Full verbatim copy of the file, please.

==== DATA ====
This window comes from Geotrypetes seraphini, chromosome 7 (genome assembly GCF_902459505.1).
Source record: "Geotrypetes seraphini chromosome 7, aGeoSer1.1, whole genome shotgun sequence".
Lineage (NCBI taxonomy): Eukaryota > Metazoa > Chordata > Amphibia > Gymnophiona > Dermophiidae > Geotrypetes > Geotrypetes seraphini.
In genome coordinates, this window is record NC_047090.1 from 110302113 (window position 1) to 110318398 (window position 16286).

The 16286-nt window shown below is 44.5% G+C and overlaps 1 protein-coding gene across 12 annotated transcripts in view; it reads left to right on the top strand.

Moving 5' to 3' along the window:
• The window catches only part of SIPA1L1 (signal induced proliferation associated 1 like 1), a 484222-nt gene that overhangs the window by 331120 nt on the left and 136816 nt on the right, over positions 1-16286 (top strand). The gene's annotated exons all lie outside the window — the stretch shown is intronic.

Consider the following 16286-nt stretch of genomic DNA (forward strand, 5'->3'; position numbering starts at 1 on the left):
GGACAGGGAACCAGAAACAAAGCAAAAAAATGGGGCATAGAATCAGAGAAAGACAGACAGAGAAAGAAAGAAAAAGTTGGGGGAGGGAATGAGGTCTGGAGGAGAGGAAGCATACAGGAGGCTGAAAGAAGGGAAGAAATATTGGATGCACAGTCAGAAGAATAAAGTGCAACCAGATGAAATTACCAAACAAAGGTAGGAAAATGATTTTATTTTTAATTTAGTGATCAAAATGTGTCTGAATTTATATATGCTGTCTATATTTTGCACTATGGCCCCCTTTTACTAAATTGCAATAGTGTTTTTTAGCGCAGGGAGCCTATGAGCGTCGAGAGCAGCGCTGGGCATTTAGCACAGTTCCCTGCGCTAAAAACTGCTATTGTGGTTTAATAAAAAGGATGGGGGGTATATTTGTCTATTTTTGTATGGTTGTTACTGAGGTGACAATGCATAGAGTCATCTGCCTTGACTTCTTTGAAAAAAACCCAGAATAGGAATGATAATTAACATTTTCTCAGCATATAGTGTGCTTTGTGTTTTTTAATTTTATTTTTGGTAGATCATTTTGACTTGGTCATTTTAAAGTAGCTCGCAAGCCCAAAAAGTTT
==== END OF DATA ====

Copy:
This window comes from Geotrypetes seraphini, chromosome 7 (genome assembly GCF_902459505.1).
Source record: "Geotrypetes seraphini chromosome 7, aGeoSer1.1, whole genome shotgun sequence".
Lineage (NCBI taxonomy): Eukaryota > Metazoa > Chordata > Amphibia > Gymnophiona > Dermophiidae > Geotrypetes > Geotrypetes seraphini.
In genome coordinates, this window is record NC_047090.1 from 110302113 (window position 1) to 110318398 (window position 16286).

The 16286-nt window shown below is 44.5% G+C and overlaps 1 protein-coding gene across 12 annotated transcripts in view; it reads left to right on the top strand.

Moving 5' to 3' along the window:
• The window catches only part of SIPA1L1 (signal induced proliferation associated 1 like 1), a 484222-nt gene that overhangs the window by 331120 nt on the left and 136816 nt on the right, over positions 1-16286 (top strand). The gene's annotated exons all lie outside the window — the stretch shown is intronic.

Consider the following 16286-nt stretch of genomic DNA (forward strand, 5'->3'; position numbering starts at 1 on the left):
GGACAGGGAACCAGAAACAAAGCAAAAAAATGGGGCATAGAATCAGAGAAAGACAGACAGAGAAAGAAAGAAAAAGTTGGGGGAGGGAATGAGGTCTGGAGGAGAGGAAGCATACAGGAGGCTGAAAGAAGGGAAGAAATATTGGATGCACAGTCAGAAGAATAAAGTGCAACCAGATGAAATTACCAAACAAAGGTAGGAAAATGATTTTATTTTTAATTTAGTGATCAAAATGTGTCTGAATTTATATATGCTGTCTATATTTTGCACTATGGCCCCCTTTTACTAAATTGCAATAGTGTTTTTTAGCGCAGGGAGCCTATGAGCGTCGAGAGCAGCGCTGGGCATTTAGCACAGTTCCCTGCGCTAAAAACTGCTATTGTGGTTTAATAAAAAGGATGGGGGGTATATTTGTCTATTTTTGTATGGTTGTTACTGAGGTGACAATGCATAGAGTCATCTGCCTTGACTTCTTTGAAAAAAACCCAGAATAGGAATGATAATTAACATTTTCTCAGCATATAGTGTGCTTTGTGTTTTTTAATTTTATTTTTGGTAGATCATTTTGACTTGGTCATTTTAAAGTAGCTCGCAAGCCCAAAAAGTTT